Yellow Longnose Butterflyfish (Forcipiger flavissimus) Information

Yellow Longnose Butterflyfish Information

A fairly hardy, but sensitive species.
Yellow Longnose Butterflyfish (Forcipiger flavissimus). Image by Keoki and Yuko Stender

Guide Fish Care Rating:

2 Stars

Family: Chaetodontidae

Scientific Name: Forcipiger flavissimus (Gordon & McGregor, 1898).

Other Common Names: Forceps Fish.

Hawaiian Names: La-u wi-li-wi-li nu-ku-nu-ku 'o-i 'o-i, and La-u ha-u.

This very common Butterflyfish and its rather uncommon relative, the Big Longnose (Forcipiger longirostris) have one of the longest Hawaiian fish names. Its meaning, leaf (lau) of the wili-wili tree with a long or sharp ('oi-'oi) nose (nu-ku nu-ku).

Identification:

The Yellow Longnose species has a shorter snout with a larger mouth at the end than its Big Longnose Butterflyfish counterpart. The two species can also be separated by counting their dorsal spines. This fish usually has 12 spines and from 22 to 24 soft rays, while the Big Longnose usually has 12 spines and from 25 to 28 soft rays.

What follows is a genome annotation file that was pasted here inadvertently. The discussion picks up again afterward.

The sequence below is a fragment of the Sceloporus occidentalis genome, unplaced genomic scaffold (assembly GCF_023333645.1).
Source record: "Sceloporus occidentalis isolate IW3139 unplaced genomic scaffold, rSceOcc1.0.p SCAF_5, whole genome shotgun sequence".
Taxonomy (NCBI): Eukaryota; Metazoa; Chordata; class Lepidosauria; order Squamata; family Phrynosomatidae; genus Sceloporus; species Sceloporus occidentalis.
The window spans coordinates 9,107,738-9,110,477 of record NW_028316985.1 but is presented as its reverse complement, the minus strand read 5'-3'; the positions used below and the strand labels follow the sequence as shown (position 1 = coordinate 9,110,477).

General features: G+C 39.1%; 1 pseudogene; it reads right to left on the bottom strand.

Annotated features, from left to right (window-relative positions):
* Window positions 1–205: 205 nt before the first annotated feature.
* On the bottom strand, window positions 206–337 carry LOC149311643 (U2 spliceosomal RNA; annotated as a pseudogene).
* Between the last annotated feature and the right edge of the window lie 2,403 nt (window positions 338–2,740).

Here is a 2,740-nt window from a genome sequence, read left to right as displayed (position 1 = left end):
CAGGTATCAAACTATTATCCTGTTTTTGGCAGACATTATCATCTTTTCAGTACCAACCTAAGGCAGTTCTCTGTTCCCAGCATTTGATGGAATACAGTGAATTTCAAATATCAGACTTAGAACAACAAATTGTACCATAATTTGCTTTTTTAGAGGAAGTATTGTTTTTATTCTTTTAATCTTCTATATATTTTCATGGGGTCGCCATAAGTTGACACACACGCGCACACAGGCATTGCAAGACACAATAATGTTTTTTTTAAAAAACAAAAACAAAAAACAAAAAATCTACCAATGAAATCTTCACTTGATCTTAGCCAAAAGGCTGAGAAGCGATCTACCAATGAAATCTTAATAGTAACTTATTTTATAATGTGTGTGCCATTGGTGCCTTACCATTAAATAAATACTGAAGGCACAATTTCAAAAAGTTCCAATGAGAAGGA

Distribution:

Extends from Hawaii and the Revillagigedo Islands southward into eastern and central Polynesia and then westward across the tropical Pacific Ocean, through the East Indies, and across the Indian Ocean to the coast of Africa and the Red Sea.

Average Size:

To about 8 inches.

Suggested Minimum Tank Size:

75 gallons.

Habitat:

Provide with plenty of shelter and room to move around. This is a fish that is sensitive to even the lowest levels of ammonia, as well as touchy to other changes in its environment relating to poor water quality issues.

Reef Tank Compatibility:

Unpredictable. This fish seems to ignore corals in reef tanks, but nonetheless has been known to feed on stony and soft coral in the wild. Will eat fan and tubeworms and pick at sea urchin tube feet.

Characteristics:

Behaves in the typical Butterflyfish manor, but is a species that is best kept singly or in larger aquariums as a mated pair.

It does better with other non-aggressive fishes, but can be placed into a moderately-aggressive community if introduced into the aquarium first.

Diet & Feeding:

A carnivore, the Yellow Longnose will adapt to eating typical aquarium Butterflyfish fares rather quickly. However, because it is such as thin bodied fish, if it is not provided with an adequate and ample diet it can easily starve in captivity.

Suggested Feedings: At least 3 times a day.

Guide Fish Care Rating: 2 Stars

>> Read more Butterflyfish Species Profiles